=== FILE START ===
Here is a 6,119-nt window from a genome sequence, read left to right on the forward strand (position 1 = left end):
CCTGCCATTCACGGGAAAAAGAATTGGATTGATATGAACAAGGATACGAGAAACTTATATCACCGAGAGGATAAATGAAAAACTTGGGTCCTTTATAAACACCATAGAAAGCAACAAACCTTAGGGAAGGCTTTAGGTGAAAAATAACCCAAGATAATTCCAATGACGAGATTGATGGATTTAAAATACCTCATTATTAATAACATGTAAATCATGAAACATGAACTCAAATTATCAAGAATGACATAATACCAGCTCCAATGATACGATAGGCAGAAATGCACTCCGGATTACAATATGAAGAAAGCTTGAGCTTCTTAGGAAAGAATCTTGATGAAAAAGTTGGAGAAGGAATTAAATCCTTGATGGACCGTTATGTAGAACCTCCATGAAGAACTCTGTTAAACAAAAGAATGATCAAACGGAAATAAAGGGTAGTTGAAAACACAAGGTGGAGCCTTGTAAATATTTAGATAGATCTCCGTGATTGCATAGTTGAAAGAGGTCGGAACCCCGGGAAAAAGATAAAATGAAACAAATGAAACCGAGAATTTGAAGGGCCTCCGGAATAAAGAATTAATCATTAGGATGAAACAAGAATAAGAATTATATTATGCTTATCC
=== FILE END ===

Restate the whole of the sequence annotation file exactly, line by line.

Here is a 6,119-nt window from a genome sequence, read left to right on the forward strand (position 1 = left end):
CCTGCCATTCACGGGAAAAAGAATTGGATTGATATGAACAAGGATACGAGAAACTTATATCACCGAGAGGATAAATGAAAAACTTGGGTCCTTTATAAACACCATAGAAAGCAACAAACCTTAGGGAAGGCTTTAGGTGAAAAATAACCCAAGATAATTCCAATGACGAGATTGATGGATTTAAAATACCTCATTATTAATAACATGTAAATCATGAAACATGAACTCAAATTATCAAGAATGACATAATACCAGCTCCAATGATACGATAGGCAGAAATGCACTCCGGATTACAATATGAAGAAAGCTTGAGCTTCTTAGGAAAGAATCTTGATGAAAAAGTTGGAGAAGGAATTAAATCCTTGATGGACCGTTATGTAGAACCTCCATGAAGAACTCTGTTAAACAAAAGAATGATCAAACGGAAATAAAGGGTAGTTGAAAACACAAGGTGGAGCCTTGTAAATATTTAGATAGATCTCCGTGATTGCATAGTTGAAAGAGGTCGGAACCCCGGGAAAAAGATAAAATGAAACAAATGAAACCGAGAATTTGAAGGGCCTCCGGAATAAAGAATTAATCATTAGGATGAAACAAGAATAAGAATTATATTATGCTTATCC